Carrie Lam Cheng Yuet-ngor officially joins race to be Hong Kong’s next chief executive

Carrie Lam Cheng Yuet-ngor officially joins race to be Hong Kong’s next chief executive

The race is on for the city’s top job, with three candidates now formal candidates


Chief executive candidate Carrie Lam Cheng Cheng Yuet-ngor arrives at the Electoral Affairs Commission in Wan Chai and submits the nomination forms for the Chief Executive Election.
Photo: Felix Wong/SCMP

Former chief secretary Carrie Lam Cheng Yuet-ngor formally submitted her nominations to the Registration and Electoral Office today . It means the 2017 chief executive election is now a three-horse race after former financial secretary John Tsang Chun-wah and retired judge Woo Kwok-hing submitted their nominations.

Lam submitted 579 nominations to the electoral office on February 28, but she said none of them came from the pan-democratic camp. Tsang and Woo earlier submitted 160 and 181 votes respectively, and had their nomination validated by Madam Justice Carlye Chu Fun-ling. This leaves about 350 votes in the 1,194-member Election Committee that fourth hopeful, Regina Ip Lau Suk-yee, could potentially pick up. Nominations close tomorrow at 5pm.

“I’ll keep asking other election committee members for support,” she says. “In these three weeks prior to the election date, I’ll explain my policy ideas and election manifesto to both pro-establishment and pro-democratic camps. I’ll also reach out to the public and hope I can get their support,” she says.

Her nominations were largely received from sectors such as the Chinese People’s Political Consultative Conference, National People’s Congress, rural affairs body Heung Yee Kuk, agriculture and fisheries. None were from the pan-democratic camp.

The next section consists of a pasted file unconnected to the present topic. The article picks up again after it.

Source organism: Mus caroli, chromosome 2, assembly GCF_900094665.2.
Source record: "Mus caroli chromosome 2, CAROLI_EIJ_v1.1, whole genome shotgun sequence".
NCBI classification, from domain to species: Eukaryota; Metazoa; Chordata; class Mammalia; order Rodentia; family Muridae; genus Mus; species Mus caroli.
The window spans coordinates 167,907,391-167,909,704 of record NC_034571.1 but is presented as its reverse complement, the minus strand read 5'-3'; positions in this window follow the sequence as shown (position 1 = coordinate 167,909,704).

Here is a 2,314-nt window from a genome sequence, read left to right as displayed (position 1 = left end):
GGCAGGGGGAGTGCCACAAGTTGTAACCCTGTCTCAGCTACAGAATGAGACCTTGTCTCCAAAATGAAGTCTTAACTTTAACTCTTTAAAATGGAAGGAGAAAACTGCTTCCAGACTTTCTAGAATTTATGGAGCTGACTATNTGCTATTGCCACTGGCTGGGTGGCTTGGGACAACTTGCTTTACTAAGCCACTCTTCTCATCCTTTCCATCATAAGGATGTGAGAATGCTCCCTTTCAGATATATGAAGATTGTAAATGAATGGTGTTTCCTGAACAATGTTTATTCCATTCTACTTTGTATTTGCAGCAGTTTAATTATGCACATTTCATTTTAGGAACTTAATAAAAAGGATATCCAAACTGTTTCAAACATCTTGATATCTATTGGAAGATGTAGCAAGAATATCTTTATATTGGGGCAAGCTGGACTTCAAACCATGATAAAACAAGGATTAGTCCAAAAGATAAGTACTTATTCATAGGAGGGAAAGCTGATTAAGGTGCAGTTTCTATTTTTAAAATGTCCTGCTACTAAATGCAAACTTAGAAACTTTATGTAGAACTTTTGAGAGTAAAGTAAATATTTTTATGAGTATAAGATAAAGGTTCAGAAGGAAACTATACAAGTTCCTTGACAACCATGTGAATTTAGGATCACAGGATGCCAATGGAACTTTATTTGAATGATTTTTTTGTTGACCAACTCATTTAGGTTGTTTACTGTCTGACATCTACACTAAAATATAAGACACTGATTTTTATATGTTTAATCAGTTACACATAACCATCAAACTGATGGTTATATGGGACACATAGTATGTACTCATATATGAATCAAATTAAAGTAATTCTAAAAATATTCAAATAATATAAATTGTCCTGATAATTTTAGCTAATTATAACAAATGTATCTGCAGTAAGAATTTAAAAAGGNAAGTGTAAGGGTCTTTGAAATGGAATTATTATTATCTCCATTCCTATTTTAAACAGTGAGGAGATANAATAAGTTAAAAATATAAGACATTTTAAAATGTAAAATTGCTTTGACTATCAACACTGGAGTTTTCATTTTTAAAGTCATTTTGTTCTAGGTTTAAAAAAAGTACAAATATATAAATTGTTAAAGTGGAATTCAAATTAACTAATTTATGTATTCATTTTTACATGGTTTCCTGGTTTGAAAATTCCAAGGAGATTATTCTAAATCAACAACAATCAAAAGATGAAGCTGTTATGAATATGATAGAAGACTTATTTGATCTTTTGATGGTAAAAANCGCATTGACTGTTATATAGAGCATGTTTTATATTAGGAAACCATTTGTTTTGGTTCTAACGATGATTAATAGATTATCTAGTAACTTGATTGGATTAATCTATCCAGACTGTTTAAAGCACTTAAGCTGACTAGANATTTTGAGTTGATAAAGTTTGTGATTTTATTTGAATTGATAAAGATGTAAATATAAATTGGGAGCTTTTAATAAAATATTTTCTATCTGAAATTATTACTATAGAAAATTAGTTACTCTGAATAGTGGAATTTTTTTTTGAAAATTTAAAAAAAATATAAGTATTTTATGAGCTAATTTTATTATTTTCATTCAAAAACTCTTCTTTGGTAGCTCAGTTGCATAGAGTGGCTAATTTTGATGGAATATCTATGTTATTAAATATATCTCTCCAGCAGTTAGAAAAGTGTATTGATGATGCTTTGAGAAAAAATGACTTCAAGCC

John Tsang Chun-wah’s nomination validated for 2017 Hong Kong chief executive race

On Monday, the Returning Officer for the election, Madam Justice Carlye Chu Fun-ling, ruled that Woo was a valid chief executive election candidate. Woo also had his 179 nominations validated, all of which were from the pan-democratic camp.

Seen as the underdog, despite being first to announce a run, Woo is viewed as a moderate pro-establishment figure with recognition from across the political spectrum.

Woo said: “I originally came forward to prevent Leung Chun-ying from getting another term ... now I am 200 per cent committed to preventing Carrie Lam from winning the race.”

Unlike the nomination procedure, the final poll uses a secret ballot.

“Come March 26, these Election Committee members will be able to exercise their free will,” Woo said.

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He dismissed suggestions that his candidacy would boost Lam’s chances by splitting the votes of her opponents.

“The more candidates we have, the harder it will be for Lam to receive 601 or more votes in the first round of election,” he said.

If no candidate gets 601 votes on March 26, there will be a run-off election later that day between the candidates in first and second place.

Meanwhile, current Chief Executive Leung Chun-ying has been nominated to become a member of the Chinese People’s Political Consultative Conference (CPPCC). He is also expected to be elected vice-chairman at the closing of the CPPCC’s annual session on March 13, which would effectively make him an elder statesman.

Speaking to reporters before attending his weekly cabinet meeting today, Leung said holding a dual role as CPPCC’s member and chief executive would not affect his running the city and undermine “one country, two systems” principle.

This article appeared in the Young Post print edition as
Carrie Lam up for city’s top job


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